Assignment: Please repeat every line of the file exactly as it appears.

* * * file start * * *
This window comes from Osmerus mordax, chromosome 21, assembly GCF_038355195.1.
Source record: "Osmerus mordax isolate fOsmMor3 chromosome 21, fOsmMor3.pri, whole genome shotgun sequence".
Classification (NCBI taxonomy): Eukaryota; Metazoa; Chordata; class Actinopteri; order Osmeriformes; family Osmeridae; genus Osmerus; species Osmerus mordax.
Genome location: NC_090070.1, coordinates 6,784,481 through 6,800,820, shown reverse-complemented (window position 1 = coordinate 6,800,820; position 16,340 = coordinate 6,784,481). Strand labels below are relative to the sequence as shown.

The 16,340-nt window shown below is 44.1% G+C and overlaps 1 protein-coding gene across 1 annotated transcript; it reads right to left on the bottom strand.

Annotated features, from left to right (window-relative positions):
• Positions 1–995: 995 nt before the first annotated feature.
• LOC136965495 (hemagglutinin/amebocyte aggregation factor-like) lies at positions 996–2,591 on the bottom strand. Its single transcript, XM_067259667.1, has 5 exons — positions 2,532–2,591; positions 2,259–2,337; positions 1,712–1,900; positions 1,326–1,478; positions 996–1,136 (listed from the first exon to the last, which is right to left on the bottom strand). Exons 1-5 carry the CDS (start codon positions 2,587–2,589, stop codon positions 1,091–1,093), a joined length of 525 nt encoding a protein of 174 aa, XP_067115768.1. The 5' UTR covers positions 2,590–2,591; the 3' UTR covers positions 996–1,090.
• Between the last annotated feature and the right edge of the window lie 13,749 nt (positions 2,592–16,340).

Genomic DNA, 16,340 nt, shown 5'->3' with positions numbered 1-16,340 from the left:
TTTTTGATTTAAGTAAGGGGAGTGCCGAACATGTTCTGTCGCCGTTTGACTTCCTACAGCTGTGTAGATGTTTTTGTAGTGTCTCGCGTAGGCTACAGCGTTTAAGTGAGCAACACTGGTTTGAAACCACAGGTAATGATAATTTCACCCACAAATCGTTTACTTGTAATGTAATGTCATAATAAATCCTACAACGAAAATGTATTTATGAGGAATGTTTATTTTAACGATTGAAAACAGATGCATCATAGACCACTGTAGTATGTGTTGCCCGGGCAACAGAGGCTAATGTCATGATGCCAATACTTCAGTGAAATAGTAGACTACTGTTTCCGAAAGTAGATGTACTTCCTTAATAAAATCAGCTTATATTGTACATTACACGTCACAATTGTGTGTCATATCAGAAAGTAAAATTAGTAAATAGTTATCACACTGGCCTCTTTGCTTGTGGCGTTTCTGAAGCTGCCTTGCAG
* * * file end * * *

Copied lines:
This window comes from Osmerus mordax, chromosome 21, assembly GCF_038355195.1.
Source record: "Osmerus mordax isolate fOsmMor3 chromosome 21, fOsmMor3.pri, whole genome shotgun sequence".
Classification (NCBI taxonomy): Eukaryota; Metazoa; Chordata; class Actinopteri; order Osmeriformes; family Osmeridae; genus Osmerus; species Osmerus mordax.
Genome location: NC_090070.1, coordinates 6,784,481 through 6,800,820, shown reverse-complemented (window position 1 = coordinate 6,800,820; position 16,340 = coordinate 6,784,481). Strand labels below are relative to the sequence as shown.

The 16,340-nt window shown below is 44.1% G+C and overlaps 1 protein-coding gene across 1 annotated transcript; it reads right to left on the bottom strand.

Annotated features, from left to right (window-relative positions):
• Positions 1–995: 995 nt before the first annotated feature.
• LOC136965495 (hemagglutinin/amebocyte aggregation factor-like) lies at positions 996–2,591 on the bottom strand. Its single transcript, XM_067259667.1, has 5 exons — positions 2,532–2,591; positions 2,259–2,337; positions 1,712–1,900; positions 1,326–1,478; positions 996–1,136 (listed from the first exon to the last, which is right to left on the bottom strand). Exons 1-5 carry the CDS (start codon positions 2,587–2,589, stop codon positions 1,091–1,093), a joined length of 525 nt encoding a protein of 174 aa, XP_067115768.1. The 5' UTR covers positions 2,590–2,591; the 3' UTR covers positions 996–1,090.
• Between the last annotated feature and the right edge of the window lie 13,749 nt (positions 2,592–16,340).

Genomic DNA, 16,340 nt, shown 5'->3' with positions numbered 1-16,340 from the left:
TTTTTGATTTAAGTAAGGGGAGTGCCGAACATGTTCTGTCGCCGTTTGACTTCCTACAGCTGTGTAGATGTTTTTGTAGTGTCTCGCGTAGGCTACAGCGTTTAAGTGAGCAACACTGGTTTGAAACCACAGGTAATGATAATTTCACCCACAAATCGTTTACTTGTAATGTAATGTCATAATAAATCCTACAACGAAAATGTATTTATGAGGAATGTTTATTTTAACGATTGAAAACAGATGCATCATAGACCACTGTAGTATGTGTTGCCCGGGCAACAGAGGCTAATGTCATGATGCCAATACTTCAGTGAAATAGTAGACTACTGTTTCCGAAAGTAGATGTACTTCCTTAATAAAATCAGCTTATATTGTACATTACACGTCACAATTGTGTGTCATATCAGAAAGTAAAATTAGTAAATAGTTATCACACTGGCCTCTTTGCTTGTGGCGTTTCTGAAGCTGCCTTGCAG